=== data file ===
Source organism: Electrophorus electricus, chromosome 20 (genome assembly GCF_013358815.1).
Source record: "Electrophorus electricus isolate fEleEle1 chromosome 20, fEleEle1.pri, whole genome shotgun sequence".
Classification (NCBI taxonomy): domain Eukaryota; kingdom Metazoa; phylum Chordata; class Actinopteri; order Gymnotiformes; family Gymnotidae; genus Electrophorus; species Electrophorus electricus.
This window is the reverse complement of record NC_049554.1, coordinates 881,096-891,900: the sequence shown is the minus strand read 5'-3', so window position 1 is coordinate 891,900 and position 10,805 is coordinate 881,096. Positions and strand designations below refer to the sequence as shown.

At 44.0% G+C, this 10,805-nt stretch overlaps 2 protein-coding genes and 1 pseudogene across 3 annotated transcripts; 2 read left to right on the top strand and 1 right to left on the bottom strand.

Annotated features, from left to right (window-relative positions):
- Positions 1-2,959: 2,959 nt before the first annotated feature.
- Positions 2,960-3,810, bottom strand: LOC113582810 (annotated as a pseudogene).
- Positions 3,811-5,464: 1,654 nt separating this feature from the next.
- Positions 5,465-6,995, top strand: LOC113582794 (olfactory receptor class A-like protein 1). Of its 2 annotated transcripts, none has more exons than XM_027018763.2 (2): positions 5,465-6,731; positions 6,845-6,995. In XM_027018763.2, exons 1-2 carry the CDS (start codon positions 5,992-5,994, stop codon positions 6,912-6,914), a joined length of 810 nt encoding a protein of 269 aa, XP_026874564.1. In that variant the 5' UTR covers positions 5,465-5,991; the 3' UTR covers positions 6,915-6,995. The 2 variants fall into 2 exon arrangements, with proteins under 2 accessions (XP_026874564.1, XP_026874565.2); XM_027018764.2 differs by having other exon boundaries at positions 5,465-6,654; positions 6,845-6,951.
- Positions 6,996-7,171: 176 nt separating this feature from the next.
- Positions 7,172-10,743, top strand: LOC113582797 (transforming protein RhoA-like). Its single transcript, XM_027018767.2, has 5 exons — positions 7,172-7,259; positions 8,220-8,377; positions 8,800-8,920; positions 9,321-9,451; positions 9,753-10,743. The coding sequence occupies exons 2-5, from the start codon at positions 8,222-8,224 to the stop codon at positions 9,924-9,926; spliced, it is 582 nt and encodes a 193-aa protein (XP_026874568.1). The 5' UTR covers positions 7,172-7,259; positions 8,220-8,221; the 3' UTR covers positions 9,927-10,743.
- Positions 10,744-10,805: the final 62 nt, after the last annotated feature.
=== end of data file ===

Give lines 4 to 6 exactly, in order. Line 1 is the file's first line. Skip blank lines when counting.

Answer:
This window is the reverse complement of record NC_049554.1, coordinates 881,096-891,900: the sequence shown is the minus strand read 5'-3', so window position 1 is coordinate 891,900 and position 10,805 is coordinate 881,096. Positions and strand designations below refer to the sequence as shown.

At 44.0% G+C, this 10,805-nt stretch overlaps 2 protein-coding genes and 1 pseudogene across 3 annotated transcripts; 2 read left to right on the top strand and 1 right to left on the bottom strand.

Annotated features, from left to right (window-relative positions):